İstanbul holds a leading place among research areas of contemporary sociology and urban design. In the wide spectrum of research fields, ranging from archaeology to history, from art to literature, and from religious culture to daily life, the city provides answers to humanity’s fundamental queries. Is this merely a coincidence or a mesh of problems in dire need of a resolution, stratified throughout history from the past to present? If our answer entails resolving this mesh of problems on the scale of İstanbul, then we can certainly call for a common denominator through which diverse opinions and approaches can counter with one another. The Annual of İstanbul Studies thus begins its publishing life to compensate for this need in terms of modern scientific thought.
One of the articles in the Annual explores the shipwrecks revealed by the Marmaray Railway project.
During the construction of the Marmaray Railway and Metro stations in Yenikapı between 2004–2012, no fewer than thirty six shipwrecks were revealed. They are dated to 5th-10th centuries A.C.E. This discovery is one of the largest ship finds in the world. The ongoing archaeological excavations confirm that Constantinople’s main harbour, Portus Theodosiacus, was once situated in this former natural bay; now silted by the ancient Lycus (Bayrampaşa) river, it lies about 300 m away from the today’s shoreline. The harbour was built in the late 4th century as the need for transporting demands of the growing economy and population of Constantinople, evolved during the reign of Theodosius I (376–395 A.C.E.).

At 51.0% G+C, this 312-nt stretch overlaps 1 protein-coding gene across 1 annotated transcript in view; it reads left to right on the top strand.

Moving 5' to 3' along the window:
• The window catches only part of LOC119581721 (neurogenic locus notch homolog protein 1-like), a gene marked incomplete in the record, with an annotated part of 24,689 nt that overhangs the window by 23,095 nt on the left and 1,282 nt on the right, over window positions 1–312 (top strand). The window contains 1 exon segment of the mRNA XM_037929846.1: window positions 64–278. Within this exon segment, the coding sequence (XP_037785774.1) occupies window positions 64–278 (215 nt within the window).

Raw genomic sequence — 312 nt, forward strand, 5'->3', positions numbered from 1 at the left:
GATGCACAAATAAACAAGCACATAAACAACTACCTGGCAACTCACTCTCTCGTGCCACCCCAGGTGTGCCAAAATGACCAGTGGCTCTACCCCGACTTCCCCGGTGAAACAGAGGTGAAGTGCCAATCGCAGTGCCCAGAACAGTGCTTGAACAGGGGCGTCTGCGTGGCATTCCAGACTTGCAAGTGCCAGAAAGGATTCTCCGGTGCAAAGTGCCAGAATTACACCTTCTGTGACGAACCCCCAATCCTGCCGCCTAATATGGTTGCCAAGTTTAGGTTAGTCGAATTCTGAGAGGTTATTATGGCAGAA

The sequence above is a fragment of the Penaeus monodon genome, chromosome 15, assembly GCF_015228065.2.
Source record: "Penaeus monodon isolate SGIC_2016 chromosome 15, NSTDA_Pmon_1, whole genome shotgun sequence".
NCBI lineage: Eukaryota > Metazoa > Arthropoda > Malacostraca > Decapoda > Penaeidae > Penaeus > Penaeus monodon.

Artifact inventory of the site is also quite rich. Different types of amphorae and table wares, coins, candles, figurines, leather sandals, and ornaments have been found. Also, a large number of nautical artifacts including rigging equipment such as pulleys, ropes, toggles and stone and iron anchors have been unearthed by the museum’s ongoing archaeological salvage project and are seemingly well preserved.
Undoubtedly, the shipwreck constitutes the most remarkable artifact group, especially for the nautical archaeologists. The thirty six ships can be divided into three groups: Long warships (galleys), sea-going traders and small vessels, and local trading vessels. Byzantine writers named the ships as naus, ploion, xylon, holkas, karabion etc. but never gave any further details. Coastal seafaring, mainly consisting of the transportation of grains, involved small sailing ships called sandalia, agrarion, and kondurai; long-distance trade involved ships called strongylos and pamphylos. The navy employed slim and long ships called dromon, khelandion pamphylon and khelandion ousiakon. The ships from the Theodosian Harbour display a moment frozen in time and have made tremendous contributions to the information available on shipbuilding technology and development during late Antiquity and the Middle Ages.
Extract taken from Ufuk Kocabaş and Işıl Özsait Kocabaş’s article “İstanbul University Yenikapı Shipwrecks Project” in the Journal.